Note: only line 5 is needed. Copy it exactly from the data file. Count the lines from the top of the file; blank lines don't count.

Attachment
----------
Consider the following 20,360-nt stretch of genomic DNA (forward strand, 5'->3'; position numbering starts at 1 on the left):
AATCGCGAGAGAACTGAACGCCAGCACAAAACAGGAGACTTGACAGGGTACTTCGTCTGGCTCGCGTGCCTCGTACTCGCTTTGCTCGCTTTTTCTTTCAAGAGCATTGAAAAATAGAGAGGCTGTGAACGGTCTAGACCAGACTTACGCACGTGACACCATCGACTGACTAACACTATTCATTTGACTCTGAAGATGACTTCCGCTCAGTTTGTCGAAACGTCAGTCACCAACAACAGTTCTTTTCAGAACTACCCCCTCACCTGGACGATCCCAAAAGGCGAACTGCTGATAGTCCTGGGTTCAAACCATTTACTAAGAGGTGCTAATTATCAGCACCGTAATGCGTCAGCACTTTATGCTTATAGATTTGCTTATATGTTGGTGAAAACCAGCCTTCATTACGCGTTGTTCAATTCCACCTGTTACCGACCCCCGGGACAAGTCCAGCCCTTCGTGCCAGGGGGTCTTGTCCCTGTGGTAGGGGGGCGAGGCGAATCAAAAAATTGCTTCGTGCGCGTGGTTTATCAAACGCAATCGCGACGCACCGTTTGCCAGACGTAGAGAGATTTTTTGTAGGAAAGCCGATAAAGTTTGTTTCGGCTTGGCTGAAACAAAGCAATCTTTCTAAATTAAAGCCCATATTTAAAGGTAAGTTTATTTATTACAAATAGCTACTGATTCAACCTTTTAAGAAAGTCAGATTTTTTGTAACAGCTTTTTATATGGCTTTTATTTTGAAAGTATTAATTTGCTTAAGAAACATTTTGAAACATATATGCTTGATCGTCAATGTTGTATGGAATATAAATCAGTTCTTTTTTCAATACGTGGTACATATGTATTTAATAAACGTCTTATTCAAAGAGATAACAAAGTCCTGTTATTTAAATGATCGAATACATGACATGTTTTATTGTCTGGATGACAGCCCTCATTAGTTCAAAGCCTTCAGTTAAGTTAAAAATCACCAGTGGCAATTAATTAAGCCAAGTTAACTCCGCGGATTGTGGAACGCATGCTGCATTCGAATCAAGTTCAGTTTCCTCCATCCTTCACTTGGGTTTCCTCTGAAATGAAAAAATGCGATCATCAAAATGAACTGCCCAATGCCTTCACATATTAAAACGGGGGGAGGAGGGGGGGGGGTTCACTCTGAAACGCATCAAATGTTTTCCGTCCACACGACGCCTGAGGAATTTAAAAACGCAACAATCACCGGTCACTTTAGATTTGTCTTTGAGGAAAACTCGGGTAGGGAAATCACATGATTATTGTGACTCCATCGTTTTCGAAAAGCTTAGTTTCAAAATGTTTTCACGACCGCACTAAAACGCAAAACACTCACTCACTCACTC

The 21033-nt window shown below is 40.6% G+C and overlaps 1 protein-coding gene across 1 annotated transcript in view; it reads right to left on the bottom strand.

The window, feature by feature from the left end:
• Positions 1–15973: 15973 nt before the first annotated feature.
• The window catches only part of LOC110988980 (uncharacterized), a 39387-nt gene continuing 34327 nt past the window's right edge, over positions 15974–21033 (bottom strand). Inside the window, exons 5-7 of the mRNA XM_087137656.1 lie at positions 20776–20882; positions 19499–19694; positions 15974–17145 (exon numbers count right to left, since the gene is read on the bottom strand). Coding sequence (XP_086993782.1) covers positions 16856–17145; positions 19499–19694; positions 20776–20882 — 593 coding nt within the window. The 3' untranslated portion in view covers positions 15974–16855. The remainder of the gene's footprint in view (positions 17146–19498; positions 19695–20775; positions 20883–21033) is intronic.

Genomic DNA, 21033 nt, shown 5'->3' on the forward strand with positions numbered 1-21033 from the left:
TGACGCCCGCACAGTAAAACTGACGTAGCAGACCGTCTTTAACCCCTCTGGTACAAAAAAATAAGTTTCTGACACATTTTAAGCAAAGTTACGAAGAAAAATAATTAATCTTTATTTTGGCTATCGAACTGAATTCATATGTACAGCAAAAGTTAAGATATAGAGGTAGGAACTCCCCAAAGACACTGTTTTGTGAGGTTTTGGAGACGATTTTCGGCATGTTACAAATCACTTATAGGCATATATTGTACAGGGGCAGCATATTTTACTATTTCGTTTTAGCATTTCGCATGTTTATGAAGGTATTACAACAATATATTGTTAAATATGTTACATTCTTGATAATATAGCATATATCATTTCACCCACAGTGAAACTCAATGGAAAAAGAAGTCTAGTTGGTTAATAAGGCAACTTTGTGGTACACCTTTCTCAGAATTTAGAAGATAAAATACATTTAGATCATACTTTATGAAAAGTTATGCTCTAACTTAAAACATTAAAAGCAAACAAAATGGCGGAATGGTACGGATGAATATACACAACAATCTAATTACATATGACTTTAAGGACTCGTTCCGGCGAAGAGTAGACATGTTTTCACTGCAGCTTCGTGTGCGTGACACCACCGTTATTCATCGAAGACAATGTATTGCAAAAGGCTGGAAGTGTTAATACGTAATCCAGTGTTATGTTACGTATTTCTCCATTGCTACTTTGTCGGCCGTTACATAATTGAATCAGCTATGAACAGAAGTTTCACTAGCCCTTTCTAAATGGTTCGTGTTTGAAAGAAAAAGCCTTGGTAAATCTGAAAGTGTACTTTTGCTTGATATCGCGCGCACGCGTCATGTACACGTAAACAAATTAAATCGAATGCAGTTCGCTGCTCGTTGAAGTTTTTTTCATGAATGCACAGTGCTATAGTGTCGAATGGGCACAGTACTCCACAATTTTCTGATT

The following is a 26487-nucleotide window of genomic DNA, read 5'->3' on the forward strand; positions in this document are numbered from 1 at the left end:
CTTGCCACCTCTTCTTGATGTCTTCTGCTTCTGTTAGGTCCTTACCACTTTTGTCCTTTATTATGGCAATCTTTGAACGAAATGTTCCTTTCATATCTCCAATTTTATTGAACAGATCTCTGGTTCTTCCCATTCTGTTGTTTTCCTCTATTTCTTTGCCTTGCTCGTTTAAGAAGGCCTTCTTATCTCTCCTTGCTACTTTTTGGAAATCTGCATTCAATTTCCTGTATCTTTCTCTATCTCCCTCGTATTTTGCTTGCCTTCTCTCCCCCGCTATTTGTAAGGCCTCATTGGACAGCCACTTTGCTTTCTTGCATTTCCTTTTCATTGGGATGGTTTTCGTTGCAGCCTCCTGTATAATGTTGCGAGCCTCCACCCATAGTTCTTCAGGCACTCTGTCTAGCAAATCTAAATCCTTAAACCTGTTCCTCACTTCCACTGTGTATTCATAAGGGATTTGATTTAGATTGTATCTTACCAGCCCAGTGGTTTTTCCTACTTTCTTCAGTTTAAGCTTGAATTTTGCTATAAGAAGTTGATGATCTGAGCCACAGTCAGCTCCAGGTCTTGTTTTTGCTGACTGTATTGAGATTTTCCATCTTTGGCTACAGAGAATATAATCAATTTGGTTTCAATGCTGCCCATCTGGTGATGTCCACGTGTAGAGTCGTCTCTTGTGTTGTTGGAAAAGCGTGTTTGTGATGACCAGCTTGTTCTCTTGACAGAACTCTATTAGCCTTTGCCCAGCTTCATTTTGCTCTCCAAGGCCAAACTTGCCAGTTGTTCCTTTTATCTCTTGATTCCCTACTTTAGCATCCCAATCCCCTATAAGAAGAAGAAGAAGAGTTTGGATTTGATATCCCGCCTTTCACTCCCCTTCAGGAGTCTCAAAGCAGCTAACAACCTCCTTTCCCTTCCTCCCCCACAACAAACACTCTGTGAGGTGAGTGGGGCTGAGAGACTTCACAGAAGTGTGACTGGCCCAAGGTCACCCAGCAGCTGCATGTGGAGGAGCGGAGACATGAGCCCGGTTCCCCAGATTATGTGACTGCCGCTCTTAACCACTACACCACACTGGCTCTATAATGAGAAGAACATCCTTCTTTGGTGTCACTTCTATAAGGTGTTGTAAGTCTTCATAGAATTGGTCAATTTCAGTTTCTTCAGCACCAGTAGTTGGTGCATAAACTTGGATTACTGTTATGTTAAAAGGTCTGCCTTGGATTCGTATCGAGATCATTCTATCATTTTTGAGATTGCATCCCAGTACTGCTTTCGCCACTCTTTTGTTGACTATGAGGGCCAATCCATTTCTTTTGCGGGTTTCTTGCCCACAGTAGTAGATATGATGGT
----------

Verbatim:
• Positions 1–15973: 15973 nt before the first annotated feature.